Your conventional vet may suggest surgically removing the sebaceous adenoma or treating it with medication. If there’s an infection of the hair follicle, she’ll want to treat it with antibiotics. Antibiotics will not only affect the bacteria causing the infection, it will also destroy beneficial bacteria that helps prevent disease and infection. Neither surgery nor antibiotics will remove the cause of a sebaceous adenoma.
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Sebaceous Adenoma Treatment
There’s no need to remove a benign sebaceous adenoma in your dog. First of all, you can prevent an existing cyst from becoming infected. You want to avoid:
- Squeezing or popping it
- Poking it
- Cutting into it
Instead, here are things you can do to reduce the size of the cyst. These remedies might not eliminate it but they will help prevent it from getting larger and bothering your dog.
Home Remedies For Sebaceous Adenoma In Dogs
These natural remedies can help with sebaceous adenoma in dogs. Here are some to consider.
A warm compress can help drain or shrink cysts as heat reduces the thickness of liquid in the cyst. That can help it drain quicker into the lymphatic system. Dampen a clean cloth in warm water and apply for 20 minutes. Repeat several times a day.
Apple Cider Vinegar
Apple cider vinegar has antimicrobial qualities so it can help with some cysts. Mix equal parts of water and apple cider vinegar. You can combine this with the hot compress method.
Note: Never apply undiluted apple cider vinegar directly to skin as it can sting or burn.
Aloe vera has anti-inflammatory and antimicrobial properties that may help reduce cysts caused by bacteria. Use a pure aloe vera gel and apply directly to an irritated or painful cyst as often as needed.
Witch hazel is a common topical wash for acne because of its astringent and anti-inflammatory properties and may help reduce cysts in the same way. Dab some on the cyst with a cotton ball several times a day. Use organic witch hazel if you can get it.
Manuka honey is very healing for skin problems, and it has antimicrobial properties so it’s helpful if your dog has an infected cyst. There’s even research showing that Manuka honey can clear up antibiotic-resistant infections.
How To Prevent Sebaceous Cysts In Dogs
You should always focus on your dog’s general health whether or not he has a sebaceous adenoma or another type of benign tumor. Here’s what you can do:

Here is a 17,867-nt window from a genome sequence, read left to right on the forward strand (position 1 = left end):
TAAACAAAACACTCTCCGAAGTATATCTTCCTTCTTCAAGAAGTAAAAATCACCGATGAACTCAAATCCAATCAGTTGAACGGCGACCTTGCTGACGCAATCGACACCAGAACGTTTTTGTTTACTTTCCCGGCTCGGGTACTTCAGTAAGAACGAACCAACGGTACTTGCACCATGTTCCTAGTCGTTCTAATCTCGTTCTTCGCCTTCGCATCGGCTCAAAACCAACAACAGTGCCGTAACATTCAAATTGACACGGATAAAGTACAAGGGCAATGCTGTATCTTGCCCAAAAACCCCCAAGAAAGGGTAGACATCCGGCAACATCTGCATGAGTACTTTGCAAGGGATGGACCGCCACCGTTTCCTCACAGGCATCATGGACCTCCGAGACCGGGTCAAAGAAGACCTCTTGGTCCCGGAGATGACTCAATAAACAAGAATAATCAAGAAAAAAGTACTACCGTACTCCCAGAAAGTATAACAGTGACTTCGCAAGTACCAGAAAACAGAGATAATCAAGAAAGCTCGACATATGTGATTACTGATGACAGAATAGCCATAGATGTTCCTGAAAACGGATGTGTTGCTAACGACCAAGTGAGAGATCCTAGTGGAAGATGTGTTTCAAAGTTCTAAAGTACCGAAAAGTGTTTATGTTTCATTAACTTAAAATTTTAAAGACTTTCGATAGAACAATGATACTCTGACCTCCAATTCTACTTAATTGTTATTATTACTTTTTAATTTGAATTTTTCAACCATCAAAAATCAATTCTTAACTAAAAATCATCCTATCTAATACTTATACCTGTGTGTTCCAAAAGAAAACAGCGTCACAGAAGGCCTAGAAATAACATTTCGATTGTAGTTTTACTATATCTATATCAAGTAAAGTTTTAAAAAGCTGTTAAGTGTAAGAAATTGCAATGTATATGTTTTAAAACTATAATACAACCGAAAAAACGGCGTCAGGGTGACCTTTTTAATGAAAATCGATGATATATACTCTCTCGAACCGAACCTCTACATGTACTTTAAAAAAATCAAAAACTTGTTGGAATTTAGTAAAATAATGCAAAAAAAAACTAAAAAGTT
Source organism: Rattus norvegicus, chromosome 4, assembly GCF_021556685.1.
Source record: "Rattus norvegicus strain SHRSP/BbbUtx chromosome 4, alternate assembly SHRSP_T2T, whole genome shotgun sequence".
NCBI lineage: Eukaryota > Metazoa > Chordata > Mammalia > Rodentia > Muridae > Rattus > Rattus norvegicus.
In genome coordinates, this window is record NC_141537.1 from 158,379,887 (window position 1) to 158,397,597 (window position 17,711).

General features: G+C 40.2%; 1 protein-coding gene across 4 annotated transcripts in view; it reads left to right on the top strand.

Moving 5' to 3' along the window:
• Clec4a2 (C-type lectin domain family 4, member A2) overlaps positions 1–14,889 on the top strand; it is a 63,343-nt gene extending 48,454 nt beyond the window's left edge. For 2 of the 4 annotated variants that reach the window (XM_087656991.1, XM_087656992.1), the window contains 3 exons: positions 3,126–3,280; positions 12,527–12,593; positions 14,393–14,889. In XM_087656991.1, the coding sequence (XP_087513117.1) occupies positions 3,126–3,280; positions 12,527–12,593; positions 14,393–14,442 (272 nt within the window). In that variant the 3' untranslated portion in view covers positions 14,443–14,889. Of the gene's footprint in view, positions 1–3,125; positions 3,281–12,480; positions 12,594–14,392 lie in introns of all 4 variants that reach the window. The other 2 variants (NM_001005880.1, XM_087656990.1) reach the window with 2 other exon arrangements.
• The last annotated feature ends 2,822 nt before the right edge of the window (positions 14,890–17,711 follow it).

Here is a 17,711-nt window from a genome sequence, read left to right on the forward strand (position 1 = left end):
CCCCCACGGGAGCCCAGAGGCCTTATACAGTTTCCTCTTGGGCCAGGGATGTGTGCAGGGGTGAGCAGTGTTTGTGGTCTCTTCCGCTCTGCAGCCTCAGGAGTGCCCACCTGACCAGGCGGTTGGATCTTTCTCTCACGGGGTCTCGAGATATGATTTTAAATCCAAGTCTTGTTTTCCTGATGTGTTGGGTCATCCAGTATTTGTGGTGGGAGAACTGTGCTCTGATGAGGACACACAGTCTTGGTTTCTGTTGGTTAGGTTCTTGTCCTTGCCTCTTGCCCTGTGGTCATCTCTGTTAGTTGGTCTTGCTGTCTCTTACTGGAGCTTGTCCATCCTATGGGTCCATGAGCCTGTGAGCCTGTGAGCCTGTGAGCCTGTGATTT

1. Feed A Whole Food, Raw Meat Diet
A healthy whole food diet balances your dog’s pH, addresses inflammation and helps support his immune system. Avoid starches, sugars, salt, poor quality protein or dairy that can lead to cysts from poor metabolism and unbalanced pH in your dog.
2. Feed Alkaline Foods To Balance pH
Alkaline foods will help maintain your dog’s pH balance. You can also add them to processed food to improve your dog’s meals. Removing any starches will go further to improving your dog’s overall health. Include these foods:
- Green leafy vegetables including spinach, kale and parsley
- Cruciferous vegetables like broccoli and cauliflower
- Nuts like almonds and pistachios
- Fresh chopped garlic in appropriate amounts
3. Brush Your Dog
When you brush your dog frequently, you stimulate the sebaceous glands to release sebum. This reduces the chances of these glands becoming clogged.
4. Avoid Frequent Bathing
Frequent bathing strips your dog’s skin of natural oils that support skin health and beneficial bacteria that support the microbiome of your dog’s skin. You only need to bathe your dog a few times a year so when you do, use an organic all-natural shampoo with no harsh ingredients.
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5. Feed Omega Fatty Acids
If your dog is experiencing dry skin he may not be getting enough essential fatty acids. You can supplement these in the diet by feeding him wild caught fish or an omega-3 supplement.
Keeping your dog healthy keeps his skin healthy and that helps reduce the likelihood of sebaceous adenoma in dogs.
Jenkins R, Burton N, Cooper R. Manuka honey inhibits cell division in methicillin-resistant Staphylococcus aureus. J Antimicrob Chemother. 2011 Nov;66(11):2536-42.
Priyantha R, Gaunt MC, Rubin JE. Antimicrobial susceptibility of Staphylococcus pseudintermedius colonizing healthy dogs in Saskatoon, Canada. Can Vet J. 2016 Jan;57(1):65-9.